Let’s talk about something different. Something maybe even a little, shall I say, taboo?
*gasp* Yes, I just said the word(s) insta-love in reference to writing. Don’t shun me! Or throw rocks, that could hurt. So hear me out.Everyone has an opinion on the subject. People are either into it, and totally accepting, and the others are just plain hate it. Loathe, really.
Here’s my thing. Not my thang…my thing. Get your mind out of the gutter.
Not everyone’s story is the same. Some people take weeks, months, or even years to fall in love. Each story is timeless and something you cannot recreate. Though, us writers do love to try. Each and every one of us is special and handles situations with diverse outlooks.
Take me for instance, I knew, from the moment I saw my husband that I was going to marry him. I know, I know. You’re giving me that level stare and shaking your head. That boy kissed me, and my entire being screamed and told me he was the one. Don’t look back, don’t pass GO and collect $200, just make sure this boy falls in love with you, too. I mean, sure, did I call my mom and have a mini freak-out? Hell yes. I was terrified. Love is scary stuff. But sometimes, you just have to jump off that cliff and pray to God your parachute opens.
Occasionally, insta-love is real. I embraced it. I’m happy to say I’ve been with my husband for ten years, and I’m still madly in love with him. Even more so than when we were eighteen and sneaking into each other’s rooms through the window at god-awful hours of the night. …Sorry, mom.
There seems to be this common fallacy about the feared insta-love notion in books. A guy and girl meet and get butterflies in their stomach, it’s considered insta-love. Or they date for months, and sweet baby Jesus, hand me a paper fan because I’m having an attack, it’s insta-love. Guy goes away for a year on a deployment while keeping up letters with his girlfriend. Boom, insta-love.
Love is subjective. It’s either going to be too soon or take way too long. The insta-love dreary, sad fog is ever-present. Always. No matter the time.
As some of you follow my page on Facebook, I asked a question last week: how early did you tell your significant other you loved them?
The answer was rather surprising.
Almost every person on that thread said they told their partner they loved them within weeks. WEEKS! Can you believe that? For as much as people insta-love shame authors, they’re also falling in love within a matter of days. That’s just crazy. And also. disgustingly romantic. Give me all the feels!
That being said, there were also people who are thoroughly against it. They thought love needed to grow and there was no way to know true love until you got to know the person. And you know what I say? Hell-to-the-yes! A couple taking their time to understand their feelings is just as beautiful.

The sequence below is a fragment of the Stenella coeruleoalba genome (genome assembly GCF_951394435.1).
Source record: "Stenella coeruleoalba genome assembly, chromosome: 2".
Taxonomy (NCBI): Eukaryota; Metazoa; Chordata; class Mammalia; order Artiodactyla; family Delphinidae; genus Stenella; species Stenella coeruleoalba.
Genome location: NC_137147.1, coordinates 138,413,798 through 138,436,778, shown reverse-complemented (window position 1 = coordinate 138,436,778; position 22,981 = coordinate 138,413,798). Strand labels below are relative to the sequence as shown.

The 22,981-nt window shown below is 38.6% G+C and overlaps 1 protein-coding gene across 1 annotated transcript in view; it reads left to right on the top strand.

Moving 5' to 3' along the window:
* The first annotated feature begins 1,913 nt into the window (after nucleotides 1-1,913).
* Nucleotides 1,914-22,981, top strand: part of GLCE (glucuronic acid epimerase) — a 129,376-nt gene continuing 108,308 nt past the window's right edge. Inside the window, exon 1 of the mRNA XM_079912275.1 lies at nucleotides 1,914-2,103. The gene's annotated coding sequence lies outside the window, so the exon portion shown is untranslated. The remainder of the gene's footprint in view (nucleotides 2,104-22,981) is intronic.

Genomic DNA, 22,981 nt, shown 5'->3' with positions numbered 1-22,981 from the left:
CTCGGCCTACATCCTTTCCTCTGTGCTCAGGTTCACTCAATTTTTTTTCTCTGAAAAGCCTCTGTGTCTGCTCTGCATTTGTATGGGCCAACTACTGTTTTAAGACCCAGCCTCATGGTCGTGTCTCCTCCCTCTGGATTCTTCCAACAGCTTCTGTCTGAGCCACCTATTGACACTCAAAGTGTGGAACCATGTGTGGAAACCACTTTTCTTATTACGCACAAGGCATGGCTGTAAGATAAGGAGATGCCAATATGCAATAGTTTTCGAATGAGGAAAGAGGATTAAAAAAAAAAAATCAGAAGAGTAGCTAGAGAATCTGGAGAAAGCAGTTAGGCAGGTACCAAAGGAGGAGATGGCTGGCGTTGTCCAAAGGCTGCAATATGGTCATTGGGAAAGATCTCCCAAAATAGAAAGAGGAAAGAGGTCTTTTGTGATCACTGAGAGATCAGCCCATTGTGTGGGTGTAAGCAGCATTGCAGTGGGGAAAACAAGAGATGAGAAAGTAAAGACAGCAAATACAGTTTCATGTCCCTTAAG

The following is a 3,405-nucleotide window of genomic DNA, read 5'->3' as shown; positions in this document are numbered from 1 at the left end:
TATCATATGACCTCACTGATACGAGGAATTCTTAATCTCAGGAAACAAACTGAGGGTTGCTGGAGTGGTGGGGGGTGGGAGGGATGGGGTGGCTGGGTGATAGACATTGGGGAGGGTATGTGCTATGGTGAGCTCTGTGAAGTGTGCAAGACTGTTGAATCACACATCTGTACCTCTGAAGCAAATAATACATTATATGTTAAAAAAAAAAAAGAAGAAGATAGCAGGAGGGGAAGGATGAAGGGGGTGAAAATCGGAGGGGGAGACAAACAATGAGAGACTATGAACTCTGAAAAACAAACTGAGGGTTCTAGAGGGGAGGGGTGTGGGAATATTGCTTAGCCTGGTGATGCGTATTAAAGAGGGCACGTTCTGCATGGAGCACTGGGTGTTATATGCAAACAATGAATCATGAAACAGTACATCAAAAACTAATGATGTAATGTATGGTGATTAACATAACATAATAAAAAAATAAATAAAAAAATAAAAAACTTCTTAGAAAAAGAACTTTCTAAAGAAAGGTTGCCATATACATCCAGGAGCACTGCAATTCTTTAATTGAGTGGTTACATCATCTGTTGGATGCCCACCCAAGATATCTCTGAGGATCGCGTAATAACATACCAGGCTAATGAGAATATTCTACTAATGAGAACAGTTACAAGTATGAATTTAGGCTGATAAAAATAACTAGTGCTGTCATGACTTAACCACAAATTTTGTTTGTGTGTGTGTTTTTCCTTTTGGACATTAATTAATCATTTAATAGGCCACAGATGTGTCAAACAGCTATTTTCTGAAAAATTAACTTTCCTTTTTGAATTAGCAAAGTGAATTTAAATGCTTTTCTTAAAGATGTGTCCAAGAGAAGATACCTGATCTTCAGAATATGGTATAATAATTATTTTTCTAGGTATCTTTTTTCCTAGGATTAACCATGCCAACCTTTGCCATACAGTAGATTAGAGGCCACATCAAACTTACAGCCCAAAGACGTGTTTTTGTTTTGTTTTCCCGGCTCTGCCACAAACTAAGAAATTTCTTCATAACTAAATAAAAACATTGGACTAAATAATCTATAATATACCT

That’s why this world is so incredibly wonderful. If all of our stories were the same, we’d be so bored with each other; we’d have to find other ways to occupy our time. Like rock counting. Or…I don’t know, something else that is grossly tedious and unexciting.
The same goes for books.
At the beginning of my career, I’d have this conversation with a group of my book friends. I can’t tell you how many times I’d gone to them and asked, “How early is too early for my characters to say, ‘I love you?’ A month? A year? Five?” I had anxiety about it.
But you know what? There’s no wrong or right answer. None.
As readers, we’re able to live many different lives within the pages of books. We have no problem believing in witches, vampires, and werewolves, yet we can’t bring ourselves to believe in love in its own time?
Don’t be afraid to tell your story. Whether your characters fall in love quickly, or you like to torture your readers with a slow, angsty burn. Both are fantastic. Brilliant, even.
No matter the story, a horror, romance, sci-fi, poetry, or historic, there’s always one common value, isn’t there? Love. So, really, who cares if it was at the beginning or the end of the story? It’s fiction.
Be organic to your story and your characters. Just like us—the people in the real world – they aren’t perfect. They don’t fall in love within a certain timetable.
To all the insta-love shamer’s and insta-love shamer haters, I say, let’s embrace each story as its own.
Don’t be afraid to write what you love.
Be brave and stay strong.
Check out Cassie's latest novel The Truth of a Liar, where books are sold.
Latest posts by Cassie Graham (see all)
- Getting Down and Dirty About Insta-Love - February 24, 2016
- The (Slightly Ugly) Reality About Publishing a Book - February 3, 2016